New York Giants sign offensive tackle Cam Fleming – everything you need to know

New York Giants, Cam Fleming

Another familiar face for the coaching staff, the New York Giants signed offensive tackle Cam Fleming to a one-year deal worth up to $4 million, according to NFL Network’s Mike Garafolo.

Fleming, at 6-5, 320 pounds, is going into his seventh season in the NFL and has played the past two seasons with the Dallas Cowboys. He played under both Jason Garrett and Marc Colombo after spending his first four seasons in New England with Joe Judge.

his familiarity with the coaching staff makes him a solid add, and being that it’s only a one-year deal, the Giants can move on in a different direction next season if they so choose.

This move indicates that the Giants might not be looking to draft an offensive tackle in the 2020 NFL Draft, as standout defender Isaiah Simmons will likely be available with the 4th overall pick.

Are The New York Giants Setting Their Defense Up For Isaiah Simmons?

New York Giants looking at Isaiah Simmons in 2020 NFL Draft?

The New York Giants made a couple of big-splash signings on the first day of free agency. New York landed cornerback James Bradberry and linebacker Blake Martinez, both of which will be new starters on the defense making over $10 million per year.

What NFL teams do in free agency usually indicates what they are planning to do in the draft. The Giants’ general manager Dave Gettleman once said, “You address issues with free agency so that you can set yourself up in the draft so you take the best player available.”

Who would be the best player available for the Giants with the fourth overall pick? Most likely, linebacker Isaiah Simmons. But the Giants just signed three linebackers: Blake Martinez, Kyler Fackrell, and David Mayo. Does this mean they will not be drafting Simmons? Well, it might actually indicate the opposite.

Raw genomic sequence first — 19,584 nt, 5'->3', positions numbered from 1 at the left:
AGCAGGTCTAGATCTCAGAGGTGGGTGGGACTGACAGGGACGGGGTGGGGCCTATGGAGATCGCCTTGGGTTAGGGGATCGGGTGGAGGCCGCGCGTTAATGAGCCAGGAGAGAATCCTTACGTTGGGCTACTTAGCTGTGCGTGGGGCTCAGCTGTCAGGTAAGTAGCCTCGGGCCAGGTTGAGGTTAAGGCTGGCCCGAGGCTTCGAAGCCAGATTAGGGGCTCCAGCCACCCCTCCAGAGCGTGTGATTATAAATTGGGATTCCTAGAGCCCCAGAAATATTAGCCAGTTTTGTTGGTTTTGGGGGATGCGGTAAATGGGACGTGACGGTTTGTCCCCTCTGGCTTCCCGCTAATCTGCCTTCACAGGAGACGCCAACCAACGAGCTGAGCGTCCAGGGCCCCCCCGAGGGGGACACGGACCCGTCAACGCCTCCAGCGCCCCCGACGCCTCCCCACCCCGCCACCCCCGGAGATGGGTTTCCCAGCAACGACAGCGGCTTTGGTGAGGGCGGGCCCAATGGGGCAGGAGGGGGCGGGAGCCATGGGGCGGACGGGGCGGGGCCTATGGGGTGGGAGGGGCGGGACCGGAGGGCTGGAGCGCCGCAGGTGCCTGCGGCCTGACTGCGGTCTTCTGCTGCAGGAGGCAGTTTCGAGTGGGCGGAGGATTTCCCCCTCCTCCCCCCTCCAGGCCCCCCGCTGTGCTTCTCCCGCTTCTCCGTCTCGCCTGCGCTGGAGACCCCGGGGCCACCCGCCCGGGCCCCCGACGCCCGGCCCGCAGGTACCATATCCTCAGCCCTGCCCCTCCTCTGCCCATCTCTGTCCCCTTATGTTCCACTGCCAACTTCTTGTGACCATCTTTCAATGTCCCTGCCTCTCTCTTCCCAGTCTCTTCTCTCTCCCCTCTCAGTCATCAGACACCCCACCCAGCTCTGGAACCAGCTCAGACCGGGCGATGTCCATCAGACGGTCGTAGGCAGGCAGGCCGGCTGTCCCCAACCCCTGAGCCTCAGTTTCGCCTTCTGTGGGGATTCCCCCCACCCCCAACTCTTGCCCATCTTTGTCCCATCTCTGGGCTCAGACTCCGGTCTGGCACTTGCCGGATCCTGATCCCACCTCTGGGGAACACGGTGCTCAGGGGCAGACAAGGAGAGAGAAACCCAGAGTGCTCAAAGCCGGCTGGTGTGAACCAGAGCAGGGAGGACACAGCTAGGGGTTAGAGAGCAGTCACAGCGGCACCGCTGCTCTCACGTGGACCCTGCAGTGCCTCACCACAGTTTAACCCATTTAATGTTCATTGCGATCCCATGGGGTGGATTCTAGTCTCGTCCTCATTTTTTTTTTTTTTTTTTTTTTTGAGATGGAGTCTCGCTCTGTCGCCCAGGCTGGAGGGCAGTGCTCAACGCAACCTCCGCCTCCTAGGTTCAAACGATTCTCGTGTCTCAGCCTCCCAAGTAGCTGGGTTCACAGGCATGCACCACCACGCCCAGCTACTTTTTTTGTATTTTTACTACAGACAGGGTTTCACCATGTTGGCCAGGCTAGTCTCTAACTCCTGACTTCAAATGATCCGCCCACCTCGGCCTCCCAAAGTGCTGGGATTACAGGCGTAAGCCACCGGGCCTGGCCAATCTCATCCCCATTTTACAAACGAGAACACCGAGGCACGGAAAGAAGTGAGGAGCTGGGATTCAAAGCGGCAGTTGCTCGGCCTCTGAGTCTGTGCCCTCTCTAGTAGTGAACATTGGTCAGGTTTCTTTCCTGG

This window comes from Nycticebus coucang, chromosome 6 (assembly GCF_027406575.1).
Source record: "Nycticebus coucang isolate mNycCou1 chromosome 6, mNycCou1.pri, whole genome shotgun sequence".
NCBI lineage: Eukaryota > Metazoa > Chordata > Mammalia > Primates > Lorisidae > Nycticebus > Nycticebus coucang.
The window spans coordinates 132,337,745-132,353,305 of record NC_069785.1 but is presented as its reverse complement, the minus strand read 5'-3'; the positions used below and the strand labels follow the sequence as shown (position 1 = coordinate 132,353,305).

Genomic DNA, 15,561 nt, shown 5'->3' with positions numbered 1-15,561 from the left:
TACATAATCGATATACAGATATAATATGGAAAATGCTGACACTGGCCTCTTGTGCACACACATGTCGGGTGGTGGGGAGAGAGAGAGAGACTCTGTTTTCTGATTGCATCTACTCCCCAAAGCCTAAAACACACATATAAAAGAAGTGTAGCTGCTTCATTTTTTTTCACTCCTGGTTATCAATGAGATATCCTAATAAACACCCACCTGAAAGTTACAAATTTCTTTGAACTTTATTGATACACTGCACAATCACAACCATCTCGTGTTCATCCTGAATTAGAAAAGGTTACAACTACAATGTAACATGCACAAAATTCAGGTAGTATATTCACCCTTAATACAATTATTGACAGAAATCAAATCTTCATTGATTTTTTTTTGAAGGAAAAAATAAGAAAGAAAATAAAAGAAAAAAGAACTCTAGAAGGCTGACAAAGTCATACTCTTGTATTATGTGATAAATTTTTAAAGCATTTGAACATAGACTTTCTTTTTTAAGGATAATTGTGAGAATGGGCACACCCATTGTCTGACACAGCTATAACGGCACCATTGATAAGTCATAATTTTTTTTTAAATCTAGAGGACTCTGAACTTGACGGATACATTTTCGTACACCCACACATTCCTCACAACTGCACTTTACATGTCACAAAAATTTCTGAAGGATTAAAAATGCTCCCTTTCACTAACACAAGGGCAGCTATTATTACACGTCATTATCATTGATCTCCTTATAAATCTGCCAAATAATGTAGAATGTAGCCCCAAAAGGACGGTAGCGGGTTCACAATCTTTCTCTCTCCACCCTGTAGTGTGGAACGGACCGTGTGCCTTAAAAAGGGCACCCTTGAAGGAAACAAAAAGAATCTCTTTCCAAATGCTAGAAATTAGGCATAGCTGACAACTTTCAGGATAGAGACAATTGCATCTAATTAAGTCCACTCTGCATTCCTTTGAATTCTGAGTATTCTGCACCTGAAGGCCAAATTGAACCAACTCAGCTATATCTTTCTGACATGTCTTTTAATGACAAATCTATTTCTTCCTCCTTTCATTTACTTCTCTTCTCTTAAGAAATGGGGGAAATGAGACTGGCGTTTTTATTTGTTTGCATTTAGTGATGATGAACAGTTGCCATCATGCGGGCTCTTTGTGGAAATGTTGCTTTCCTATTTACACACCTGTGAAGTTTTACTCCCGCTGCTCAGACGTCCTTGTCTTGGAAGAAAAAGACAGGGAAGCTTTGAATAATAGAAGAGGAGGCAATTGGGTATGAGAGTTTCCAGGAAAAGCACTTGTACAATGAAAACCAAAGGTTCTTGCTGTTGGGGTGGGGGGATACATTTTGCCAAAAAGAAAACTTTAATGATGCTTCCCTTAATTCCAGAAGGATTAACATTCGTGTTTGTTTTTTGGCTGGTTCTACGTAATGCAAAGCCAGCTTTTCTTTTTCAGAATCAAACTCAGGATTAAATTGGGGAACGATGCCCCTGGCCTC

The Giants Did Not Improve Their Linebackers’ Coverage Ability

The biggest complaint Giants fans have with the Blake Martinez signing is not about the player’s actual talent level. Instead, it is about Martinez’s playing strengths and style. Blake Martinez is not a coverage linebacker. In 2019, Martinez allowed a completion percentage of 83.8% in his coverage. Giants fans will criticize this signing because Cory Littleton and Joe Schobert, linebackers who are known for being able to make plays in coverage, were signed to contracts similar in price to that of Martinez.

The Giants’ inability to guard athletic tight ends and receiving running backs has been the Achilles heel of the defense for years. Former Giants’ linebacker Alec Ogletree allowed a completion percentage of 83.0% in his coverage in 2019. The Blake Martinez signing (83.8%) does not exactly fix this error in the Giants’ defense. But there is another linebacker who will be available this season that could fix that error.